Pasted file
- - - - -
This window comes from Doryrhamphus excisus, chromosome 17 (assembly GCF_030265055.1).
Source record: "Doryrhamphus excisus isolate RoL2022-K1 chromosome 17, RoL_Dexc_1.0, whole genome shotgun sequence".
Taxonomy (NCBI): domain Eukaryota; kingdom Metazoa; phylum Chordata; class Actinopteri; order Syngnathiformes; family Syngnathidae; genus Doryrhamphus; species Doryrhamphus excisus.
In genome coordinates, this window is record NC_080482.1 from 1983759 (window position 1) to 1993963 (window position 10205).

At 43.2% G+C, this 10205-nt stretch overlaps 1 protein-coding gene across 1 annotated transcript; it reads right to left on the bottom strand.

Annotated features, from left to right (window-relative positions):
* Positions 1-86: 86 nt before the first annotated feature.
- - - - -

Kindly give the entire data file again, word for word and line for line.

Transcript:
This window comes from Doryrhamphus excisus, chromosome 17 (assembly GCF_030265055.1).
Source record: "Doryrhamphus excisus isolate RoL2022-K1 chromosome 17, RoL_Dexc_1.0, whole genome shotgun sequence".
Taxonomy (NCBI): domain Eukaryota; kingdom Metazoa; phylum Chordata; class Actinopteri; order Syngnathiformes; family Syngnathidae; genus Doryrhamphus; species Doryrhamphus excisus.
In genome coordinates, this window is record NC_080482.1 from 1983759 (window position 1) to 1993963 (window position 10205).

At 43.2% G+C, this 10205-nt stretch overlaps 1 protein-coding gene across 1 annotated transcript; it reads right to left on the bottom strand.

Annotated features, from left to right (window-relative positions):
* Positions 1-86: 86 nt before the first annotated feature.